On top of that, those platforms output data at an insanely fast pace. Everything is searchable, likeable, shareable, mailable. Everything happens with the touch of a finger or the click of a mouse. We develop a craving for instant gratification, an expectation for things to happen quickly.

Except the gratification you get from getting an instant reply to your latest comment on Instagram won’t take you far up the success road. It takes a lot more than that.

Creating a long term goal

Long-term perspective is one of the fastest ways to success. But there are no shortcuts. Fast is relative, and the fastest can still be very slow. Creating a long term goal has a ton of advantages.

Failure becomes relative

The longer the timeline, the smaller failures will appear. When you you’ve given yourself 3 years to try something out, most failures won’t matter as much, most mistakes won’t feel as bad.

You enjoy your success more

By measuring your success over the course of the next 3 years instead of the next 3 weeks, you will no longer identify yourself based upon your short term failures, and you will enjoy yourself a lot more. Because when you succeed after 3 years, you most likely deserve it.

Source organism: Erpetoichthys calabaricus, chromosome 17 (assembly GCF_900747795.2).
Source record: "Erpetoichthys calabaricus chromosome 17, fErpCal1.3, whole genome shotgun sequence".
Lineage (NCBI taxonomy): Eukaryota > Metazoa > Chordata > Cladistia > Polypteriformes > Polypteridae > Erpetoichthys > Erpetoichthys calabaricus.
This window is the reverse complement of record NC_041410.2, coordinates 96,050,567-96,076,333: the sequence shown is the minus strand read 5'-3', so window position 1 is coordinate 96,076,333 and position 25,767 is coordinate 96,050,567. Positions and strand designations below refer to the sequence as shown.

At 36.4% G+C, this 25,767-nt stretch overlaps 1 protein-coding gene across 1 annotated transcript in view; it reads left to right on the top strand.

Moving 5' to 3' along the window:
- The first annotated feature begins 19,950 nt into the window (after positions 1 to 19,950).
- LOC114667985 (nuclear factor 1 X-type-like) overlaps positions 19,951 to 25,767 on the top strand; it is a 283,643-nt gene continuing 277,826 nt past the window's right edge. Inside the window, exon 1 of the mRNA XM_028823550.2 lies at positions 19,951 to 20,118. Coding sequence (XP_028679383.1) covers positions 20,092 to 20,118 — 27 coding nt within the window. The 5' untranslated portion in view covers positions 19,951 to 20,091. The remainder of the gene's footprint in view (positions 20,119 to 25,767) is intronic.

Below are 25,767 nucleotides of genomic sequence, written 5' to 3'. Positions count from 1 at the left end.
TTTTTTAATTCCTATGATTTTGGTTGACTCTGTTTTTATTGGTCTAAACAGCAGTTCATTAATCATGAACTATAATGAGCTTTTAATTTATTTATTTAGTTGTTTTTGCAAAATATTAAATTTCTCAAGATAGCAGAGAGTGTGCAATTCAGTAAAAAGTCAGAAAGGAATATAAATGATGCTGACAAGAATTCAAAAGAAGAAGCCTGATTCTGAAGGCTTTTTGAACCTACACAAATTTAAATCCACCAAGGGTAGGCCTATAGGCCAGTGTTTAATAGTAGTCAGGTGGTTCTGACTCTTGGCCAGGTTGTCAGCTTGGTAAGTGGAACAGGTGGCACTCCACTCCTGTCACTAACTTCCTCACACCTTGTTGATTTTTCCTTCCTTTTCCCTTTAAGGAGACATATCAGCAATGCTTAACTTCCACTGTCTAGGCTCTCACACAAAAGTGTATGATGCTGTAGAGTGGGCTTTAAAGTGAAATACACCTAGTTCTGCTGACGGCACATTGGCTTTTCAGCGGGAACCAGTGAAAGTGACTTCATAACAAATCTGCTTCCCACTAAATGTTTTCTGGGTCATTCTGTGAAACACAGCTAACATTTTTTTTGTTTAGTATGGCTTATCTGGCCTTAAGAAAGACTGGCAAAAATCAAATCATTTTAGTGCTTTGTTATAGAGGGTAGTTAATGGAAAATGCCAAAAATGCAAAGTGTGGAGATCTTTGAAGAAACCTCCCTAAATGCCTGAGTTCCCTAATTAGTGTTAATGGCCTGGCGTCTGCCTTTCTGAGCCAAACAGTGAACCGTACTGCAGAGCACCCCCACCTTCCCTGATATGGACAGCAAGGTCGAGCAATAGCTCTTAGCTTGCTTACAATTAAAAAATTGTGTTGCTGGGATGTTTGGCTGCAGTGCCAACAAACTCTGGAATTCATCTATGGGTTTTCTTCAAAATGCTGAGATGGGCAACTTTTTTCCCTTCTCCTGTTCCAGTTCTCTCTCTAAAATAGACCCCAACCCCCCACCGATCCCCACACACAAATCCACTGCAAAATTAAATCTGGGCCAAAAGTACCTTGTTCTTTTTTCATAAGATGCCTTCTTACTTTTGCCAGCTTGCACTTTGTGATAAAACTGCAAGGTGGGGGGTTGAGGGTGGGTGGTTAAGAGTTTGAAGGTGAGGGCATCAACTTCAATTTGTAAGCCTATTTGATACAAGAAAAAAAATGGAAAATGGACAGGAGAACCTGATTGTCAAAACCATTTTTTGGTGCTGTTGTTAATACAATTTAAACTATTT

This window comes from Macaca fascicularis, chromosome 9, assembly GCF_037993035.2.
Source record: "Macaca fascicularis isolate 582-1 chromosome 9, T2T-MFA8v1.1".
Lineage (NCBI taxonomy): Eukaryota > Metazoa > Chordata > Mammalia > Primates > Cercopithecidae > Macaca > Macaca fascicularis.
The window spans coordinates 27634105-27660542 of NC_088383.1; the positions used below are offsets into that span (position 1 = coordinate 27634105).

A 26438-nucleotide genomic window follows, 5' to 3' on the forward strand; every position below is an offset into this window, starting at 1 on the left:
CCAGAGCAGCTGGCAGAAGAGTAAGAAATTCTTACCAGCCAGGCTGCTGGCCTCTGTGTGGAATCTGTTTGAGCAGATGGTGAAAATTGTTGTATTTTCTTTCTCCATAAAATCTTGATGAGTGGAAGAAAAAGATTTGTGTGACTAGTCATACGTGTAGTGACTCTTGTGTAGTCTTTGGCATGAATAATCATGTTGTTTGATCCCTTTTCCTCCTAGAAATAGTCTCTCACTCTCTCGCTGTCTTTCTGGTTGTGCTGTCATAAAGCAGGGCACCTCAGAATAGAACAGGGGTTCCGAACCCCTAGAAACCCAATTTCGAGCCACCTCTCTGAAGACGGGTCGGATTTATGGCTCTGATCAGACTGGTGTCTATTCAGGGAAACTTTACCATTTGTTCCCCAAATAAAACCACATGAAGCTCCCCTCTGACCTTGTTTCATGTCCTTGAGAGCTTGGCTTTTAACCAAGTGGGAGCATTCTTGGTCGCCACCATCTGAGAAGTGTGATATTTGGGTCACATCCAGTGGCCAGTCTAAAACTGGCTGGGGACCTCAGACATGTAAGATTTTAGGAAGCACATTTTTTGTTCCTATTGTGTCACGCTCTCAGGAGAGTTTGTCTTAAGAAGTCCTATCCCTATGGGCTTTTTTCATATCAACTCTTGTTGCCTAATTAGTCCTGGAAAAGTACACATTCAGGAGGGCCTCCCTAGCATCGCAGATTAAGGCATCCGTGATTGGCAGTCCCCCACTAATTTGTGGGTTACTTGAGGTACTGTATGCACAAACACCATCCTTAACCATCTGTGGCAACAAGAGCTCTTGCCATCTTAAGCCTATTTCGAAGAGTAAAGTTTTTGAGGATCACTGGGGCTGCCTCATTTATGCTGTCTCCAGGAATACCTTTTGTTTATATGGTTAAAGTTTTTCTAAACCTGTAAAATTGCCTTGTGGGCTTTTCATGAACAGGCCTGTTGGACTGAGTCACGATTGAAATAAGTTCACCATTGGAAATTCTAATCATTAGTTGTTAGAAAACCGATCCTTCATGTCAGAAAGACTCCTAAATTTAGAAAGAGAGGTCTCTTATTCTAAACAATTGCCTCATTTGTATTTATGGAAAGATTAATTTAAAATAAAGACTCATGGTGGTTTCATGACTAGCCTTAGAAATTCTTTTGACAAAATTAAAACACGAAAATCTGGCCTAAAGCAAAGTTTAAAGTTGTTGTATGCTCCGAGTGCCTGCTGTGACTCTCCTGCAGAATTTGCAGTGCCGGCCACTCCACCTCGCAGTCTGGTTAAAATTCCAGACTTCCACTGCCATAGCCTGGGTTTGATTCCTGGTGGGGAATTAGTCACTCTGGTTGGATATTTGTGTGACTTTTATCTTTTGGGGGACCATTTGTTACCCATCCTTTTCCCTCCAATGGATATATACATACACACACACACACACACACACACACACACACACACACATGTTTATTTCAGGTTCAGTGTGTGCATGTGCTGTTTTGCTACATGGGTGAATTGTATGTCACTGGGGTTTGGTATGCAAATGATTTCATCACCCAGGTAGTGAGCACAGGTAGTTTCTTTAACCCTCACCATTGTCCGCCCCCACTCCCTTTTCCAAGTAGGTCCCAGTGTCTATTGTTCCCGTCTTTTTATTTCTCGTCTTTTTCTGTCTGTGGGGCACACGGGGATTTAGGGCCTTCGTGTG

It is a lot easier to get organised

When you already know your timeline in advance, all you have to do is fill it up with tasks and goals. 3 years is 156 weeks, 1095 days, or 26280 hours.

Choose your timeline scale, and fill it up with your milestones, your deadlines. It’s so much easier to organise because you just have to stick to the plan for 3 years. Stick to what you said, and you’ll already be doing a lot better than average.

You always have something to look forward to

When you have a plan, by definition, you have something to look forward to. You know what tomorrow will consists of. You start building your environment rather than simply reacting to it.

The risk factor is much lower

3 years means that the risk is temporary. When it’s all said and done 3 years will be a small percentage of the bigger picture. No matter the outcome, you will still have a lot of room for other projects, for trying other things.

The biggest risk is taking the job because it feels like the easy thing to do, giving it 10 years, and realising that it’s actually not what you wanted in the first place.

You can cure your need for speed